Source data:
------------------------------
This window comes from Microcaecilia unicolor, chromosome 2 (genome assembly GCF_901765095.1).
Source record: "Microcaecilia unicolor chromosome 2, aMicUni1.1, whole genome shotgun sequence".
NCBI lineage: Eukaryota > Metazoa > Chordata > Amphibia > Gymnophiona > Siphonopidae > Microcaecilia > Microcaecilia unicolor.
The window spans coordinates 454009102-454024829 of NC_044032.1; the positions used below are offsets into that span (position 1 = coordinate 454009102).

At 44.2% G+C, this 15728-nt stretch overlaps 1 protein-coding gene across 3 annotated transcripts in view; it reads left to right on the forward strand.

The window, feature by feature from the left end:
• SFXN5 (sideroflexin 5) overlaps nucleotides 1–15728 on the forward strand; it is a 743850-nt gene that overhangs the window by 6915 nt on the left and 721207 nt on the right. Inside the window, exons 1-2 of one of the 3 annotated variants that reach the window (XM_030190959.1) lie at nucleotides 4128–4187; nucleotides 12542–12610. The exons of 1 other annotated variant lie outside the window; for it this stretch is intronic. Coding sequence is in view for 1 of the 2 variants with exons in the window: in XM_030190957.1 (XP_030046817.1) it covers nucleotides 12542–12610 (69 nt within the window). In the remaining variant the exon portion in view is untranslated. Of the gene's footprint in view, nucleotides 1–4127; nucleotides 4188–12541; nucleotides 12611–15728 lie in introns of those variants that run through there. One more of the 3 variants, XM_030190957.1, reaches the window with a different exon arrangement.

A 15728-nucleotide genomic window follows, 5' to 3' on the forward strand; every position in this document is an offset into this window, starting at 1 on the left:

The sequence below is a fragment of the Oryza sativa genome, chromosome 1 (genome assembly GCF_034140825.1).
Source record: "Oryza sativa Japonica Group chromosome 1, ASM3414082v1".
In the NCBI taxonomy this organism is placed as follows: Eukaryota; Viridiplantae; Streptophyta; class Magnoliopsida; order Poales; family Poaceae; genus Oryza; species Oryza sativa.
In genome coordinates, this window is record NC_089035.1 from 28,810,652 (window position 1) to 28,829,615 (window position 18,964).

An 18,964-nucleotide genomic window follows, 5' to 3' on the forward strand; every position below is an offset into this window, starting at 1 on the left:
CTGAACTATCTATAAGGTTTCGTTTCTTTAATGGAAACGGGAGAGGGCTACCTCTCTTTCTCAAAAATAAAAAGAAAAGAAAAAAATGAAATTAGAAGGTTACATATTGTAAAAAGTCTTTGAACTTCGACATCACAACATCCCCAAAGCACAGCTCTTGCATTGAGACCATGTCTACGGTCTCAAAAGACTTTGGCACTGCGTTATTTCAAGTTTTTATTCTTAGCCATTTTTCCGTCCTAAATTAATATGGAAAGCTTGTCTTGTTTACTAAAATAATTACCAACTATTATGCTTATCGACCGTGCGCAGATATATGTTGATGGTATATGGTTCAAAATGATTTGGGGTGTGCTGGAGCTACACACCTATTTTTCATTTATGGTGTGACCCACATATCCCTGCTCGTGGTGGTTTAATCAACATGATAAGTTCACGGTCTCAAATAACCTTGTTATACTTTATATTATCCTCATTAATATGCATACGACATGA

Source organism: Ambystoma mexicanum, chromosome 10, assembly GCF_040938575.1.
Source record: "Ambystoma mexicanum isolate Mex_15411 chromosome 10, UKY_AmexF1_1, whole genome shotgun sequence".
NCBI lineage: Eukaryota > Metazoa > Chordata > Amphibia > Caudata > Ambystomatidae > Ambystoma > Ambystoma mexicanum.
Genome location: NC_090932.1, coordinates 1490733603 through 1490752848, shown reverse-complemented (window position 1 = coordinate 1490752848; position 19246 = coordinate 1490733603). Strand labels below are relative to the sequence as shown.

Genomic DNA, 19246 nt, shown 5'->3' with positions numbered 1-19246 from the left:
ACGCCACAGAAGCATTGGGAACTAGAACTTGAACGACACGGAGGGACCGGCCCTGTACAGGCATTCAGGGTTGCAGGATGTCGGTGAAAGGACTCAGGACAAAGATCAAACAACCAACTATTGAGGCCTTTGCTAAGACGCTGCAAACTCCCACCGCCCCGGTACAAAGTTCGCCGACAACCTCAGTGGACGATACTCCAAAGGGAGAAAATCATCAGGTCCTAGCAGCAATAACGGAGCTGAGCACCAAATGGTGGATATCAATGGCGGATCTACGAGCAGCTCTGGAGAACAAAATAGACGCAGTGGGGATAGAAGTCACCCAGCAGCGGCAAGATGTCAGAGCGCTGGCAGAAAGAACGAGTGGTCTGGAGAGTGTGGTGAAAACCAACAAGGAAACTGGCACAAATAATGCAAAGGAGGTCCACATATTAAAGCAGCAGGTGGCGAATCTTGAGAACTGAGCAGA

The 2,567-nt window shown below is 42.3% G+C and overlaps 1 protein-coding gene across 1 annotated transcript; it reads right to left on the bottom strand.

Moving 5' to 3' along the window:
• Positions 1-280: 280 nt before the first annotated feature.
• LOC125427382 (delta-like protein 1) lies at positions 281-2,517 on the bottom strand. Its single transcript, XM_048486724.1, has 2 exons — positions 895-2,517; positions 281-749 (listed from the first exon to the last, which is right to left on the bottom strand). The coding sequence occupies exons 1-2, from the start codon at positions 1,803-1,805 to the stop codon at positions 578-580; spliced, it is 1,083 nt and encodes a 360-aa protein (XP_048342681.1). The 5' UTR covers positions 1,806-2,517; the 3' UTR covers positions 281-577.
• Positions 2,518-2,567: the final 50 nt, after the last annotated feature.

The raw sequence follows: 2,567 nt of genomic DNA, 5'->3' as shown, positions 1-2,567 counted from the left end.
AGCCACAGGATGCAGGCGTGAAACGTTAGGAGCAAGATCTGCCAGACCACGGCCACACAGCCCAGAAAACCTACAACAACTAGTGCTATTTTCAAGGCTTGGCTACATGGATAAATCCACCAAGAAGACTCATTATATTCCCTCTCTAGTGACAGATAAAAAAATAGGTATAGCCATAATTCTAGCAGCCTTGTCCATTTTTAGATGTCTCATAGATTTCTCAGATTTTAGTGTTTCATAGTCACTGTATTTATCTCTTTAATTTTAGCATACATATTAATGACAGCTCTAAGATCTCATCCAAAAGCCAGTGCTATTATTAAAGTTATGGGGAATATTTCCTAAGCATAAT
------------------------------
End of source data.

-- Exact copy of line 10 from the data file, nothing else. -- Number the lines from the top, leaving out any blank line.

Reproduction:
Source record: "Oryza sativa Japonica Group chromosome 1, ASM3414082v1".